Target (NYSE: TGT) took one step closer to rebuilding its IT team with the addition of Bob DeRodes as EVP and CIO, effective May 5. DeRodes will assume oversight of the Target technology team and operations, with responsibility for the ongoing data security enhancement efforts as well as the development of Target's long-term IT and digital roadmap.
There's a long road ahead for DeRodes, and Target, as the retailer works to bolster security, implement a new payments program and restore shopper trust, following the data breach that compromised payment and personal data of more than 70 million shoppers during the holiday season.
"Establishing a clear path forward for Target following the data breach has been my top priority. I believe Target has a tremendous opportunity to take the lessons learned from this incident and enhance our overall approach to data security and information technology. Bob's history of leading transformational change positions him well to lead our continued breach responses and guide our long-term digital strategy," said Gregg Steinhafel, Target president and CEO.
DeRodes is a high profile pick. He has advised the U.S. Department of Homeland Security, the Department of Justice and the Secretary of Defense. During his more than 40 years of experience he held top technology positions at a number of companies including CitiBank, USAA Federal Savings Bank, First Data, Home Depot and Delta Air Lines.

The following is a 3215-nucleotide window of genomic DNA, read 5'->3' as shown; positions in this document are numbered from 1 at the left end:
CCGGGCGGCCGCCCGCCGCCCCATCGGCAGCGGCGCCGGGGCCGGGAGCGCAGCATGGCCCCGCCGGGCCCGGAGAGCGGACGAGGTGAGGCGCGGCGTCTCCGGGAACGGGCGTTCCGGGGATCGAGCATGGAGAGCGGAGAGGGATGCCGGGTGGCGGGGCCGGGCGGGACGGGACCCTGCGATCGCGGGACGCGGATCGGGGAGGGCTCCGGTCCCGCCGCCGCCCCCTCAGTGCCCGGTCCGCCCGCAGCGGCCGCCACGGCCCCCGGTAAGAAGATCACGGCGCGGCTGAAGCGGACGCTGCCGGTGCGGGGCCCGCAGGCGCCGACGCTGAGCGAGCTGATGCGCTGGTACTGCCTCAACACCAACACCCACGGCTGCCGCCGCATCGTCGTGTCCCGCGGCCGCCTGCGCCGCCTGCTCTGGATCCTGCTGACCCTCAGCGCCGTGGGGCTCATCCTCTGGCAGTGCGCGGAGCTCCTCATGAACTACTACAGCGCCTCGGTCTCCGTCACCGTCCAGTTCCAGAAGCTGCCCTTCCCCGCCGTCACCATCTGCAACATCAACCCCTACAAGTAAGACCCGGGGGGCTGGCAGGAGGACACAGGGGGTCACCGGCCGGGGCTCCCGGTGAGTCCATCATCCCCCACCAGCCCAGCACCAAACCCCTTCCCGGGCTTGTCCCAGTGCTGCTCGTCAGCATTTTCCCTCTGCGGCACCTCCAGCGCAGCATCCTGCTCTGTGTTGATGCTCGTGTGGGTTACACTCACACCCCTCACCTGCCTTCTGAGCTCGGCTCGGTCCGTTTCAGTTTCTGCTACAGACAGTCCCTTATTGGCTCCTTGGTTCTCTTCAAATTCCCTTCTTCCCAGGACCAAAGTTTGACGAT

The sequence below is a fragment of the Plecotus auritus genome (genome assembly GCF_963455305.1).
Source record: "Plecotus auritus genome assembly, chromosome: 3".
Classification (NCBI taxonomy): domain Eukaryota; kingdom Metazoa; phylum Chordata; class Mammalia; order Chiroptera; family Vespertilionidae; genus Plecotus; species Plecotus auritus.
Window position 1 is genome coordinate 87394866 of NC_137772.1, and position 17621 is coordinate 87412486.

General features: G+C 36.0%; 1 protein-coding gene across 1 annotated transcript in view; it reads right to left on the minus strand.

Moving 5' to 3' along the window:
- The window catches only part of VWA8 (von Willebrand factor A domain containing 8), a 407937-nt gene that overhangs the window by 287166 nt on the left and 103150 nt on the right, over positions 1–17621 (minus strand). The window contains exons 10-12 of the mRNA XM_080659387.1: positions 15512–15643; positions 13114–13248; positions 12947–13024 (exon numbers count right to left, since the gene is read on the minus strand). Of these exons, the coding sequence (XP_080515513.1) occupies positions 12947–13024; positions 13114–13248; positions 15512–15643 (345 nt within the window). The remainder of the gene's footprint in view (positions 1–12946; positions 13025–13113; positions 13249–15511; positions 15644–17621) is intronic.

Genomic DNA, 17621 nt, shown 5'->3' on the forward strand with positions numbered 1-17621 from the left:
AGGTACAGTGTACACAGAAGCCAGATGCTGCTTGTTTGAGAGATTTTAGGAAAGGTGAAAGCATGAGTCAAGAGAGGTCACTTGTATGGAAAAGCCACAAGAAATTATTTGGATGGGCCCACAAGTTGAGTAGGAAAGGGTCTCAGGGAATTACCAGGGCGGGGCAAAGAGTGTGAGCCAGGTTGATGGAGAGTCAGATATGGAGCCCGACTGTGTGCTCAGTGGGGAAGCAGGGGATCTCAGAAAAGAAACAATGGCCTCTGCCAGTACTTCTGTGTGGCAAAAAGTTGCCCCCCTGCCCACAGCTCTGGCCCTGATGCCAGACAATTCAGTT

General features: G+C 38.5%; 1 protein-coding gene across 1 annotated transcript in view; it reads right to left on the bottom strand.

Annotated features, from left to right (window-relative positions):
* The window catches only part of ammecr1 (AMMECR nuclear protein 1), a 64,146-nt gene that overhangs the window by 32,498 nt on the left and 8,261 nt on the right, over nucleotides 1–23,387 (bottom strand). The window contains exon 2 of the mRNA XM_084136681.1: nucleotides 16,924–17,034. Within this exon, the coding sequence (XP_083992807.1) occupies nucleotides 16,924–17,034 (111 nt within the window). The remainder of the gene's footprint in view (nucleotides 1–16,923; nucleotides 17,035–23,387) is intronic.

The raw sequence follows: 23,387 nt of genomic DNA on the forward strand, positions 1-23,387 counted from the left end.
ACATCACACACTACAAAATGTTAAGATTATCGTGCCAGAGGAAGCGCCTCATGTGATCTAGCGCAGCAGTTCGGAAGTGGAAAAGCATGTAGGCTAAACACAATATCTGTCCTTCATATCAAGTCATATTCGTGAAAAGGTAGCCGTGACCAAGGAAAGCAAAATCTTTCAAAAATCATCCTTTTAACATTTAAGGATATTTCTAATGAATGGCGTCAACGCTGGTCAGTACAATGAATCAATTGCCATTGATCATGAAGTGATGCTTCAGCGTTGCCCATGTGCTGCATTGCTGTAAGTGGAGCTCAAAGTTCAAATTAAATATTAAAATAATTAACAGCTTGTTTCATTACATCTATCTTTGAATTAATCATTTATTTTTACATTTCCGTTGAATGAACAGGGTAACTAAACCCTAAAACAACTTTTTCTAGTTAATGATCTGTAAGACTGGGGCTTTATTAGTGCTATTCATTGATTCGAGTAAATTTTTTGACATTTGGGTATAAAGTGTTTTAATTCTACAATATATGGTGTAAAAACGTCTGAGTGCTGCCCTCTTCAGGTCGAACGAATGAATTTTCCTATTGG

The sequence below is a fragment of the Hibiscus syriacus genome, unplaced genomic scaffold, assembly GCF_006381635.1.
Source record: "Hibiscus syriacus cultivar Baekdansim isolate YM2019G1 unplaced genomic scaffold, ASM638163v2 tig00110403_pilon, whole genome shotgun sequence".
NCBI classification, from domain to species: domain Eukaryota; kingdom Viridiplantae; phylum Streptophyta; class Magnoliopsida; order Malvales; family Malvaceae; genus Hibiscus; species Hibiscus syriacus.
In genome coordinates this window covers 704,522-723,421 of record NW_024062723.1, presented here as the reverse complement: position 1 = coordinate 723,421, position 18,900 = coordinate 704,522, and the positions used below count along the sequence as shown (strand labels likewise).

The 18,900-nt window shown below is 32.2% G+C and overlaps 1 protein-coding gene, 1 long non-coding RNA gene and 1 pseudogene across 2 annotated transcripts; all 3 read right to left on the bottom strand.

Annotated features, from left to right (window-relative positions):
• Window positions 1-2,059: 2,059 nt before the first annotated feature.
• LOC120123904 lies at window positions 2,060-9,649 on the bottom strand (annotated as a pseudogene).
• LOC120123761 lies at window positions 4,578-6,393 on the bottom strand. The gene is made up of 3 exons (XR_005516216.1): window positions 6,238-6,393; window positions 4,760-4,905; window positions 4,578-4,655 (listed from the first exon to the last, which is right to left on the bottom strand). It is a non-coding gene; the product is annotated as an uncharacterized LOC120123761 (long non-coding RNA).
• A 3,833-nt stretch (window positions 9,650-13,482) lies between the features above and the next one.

Beth Jacobs, Target's previous CIO resigned in early March. Target is still actively searching for a chief information security officer (CISO) to realign oversight of critical IT security functions. It's a new role within the retailer. Before the data breach, information security functions at Target were shared among a variety of executives and it helps to explain some of what happened last fall.
Target also said it is implementing MasterCard chip-and-PIN technology in its branded credit and debit cards and is on track to have new payment terminals installed in stores this fall. By early 2015, Target will be able to accept chip-and-PIN payments from all of its Target branded REDcard credit and debit cards. Existing Target Visa cards will be reissued as MasterCard co-branded chip-and-PIN cards.
It's an ironic turn of events for Target, which tried to implement chip-and-PIN cards in 2004, but abandoned the program. Target claimed that adoption rates were lagging and it could no longer justify the program's $40 million price tag (by contrast, the breach has cost banks $153 million). Since Target's data breach was discovered in December, the company has spent $5 million to support a new cybersecurity coalition that will educate the public on the dangers of cybercrime and phishing scams. Target is also footing the bill for one year of credit monitoring and identity theft protection for shoppers potentially affected by the breach.
-See this Target press release
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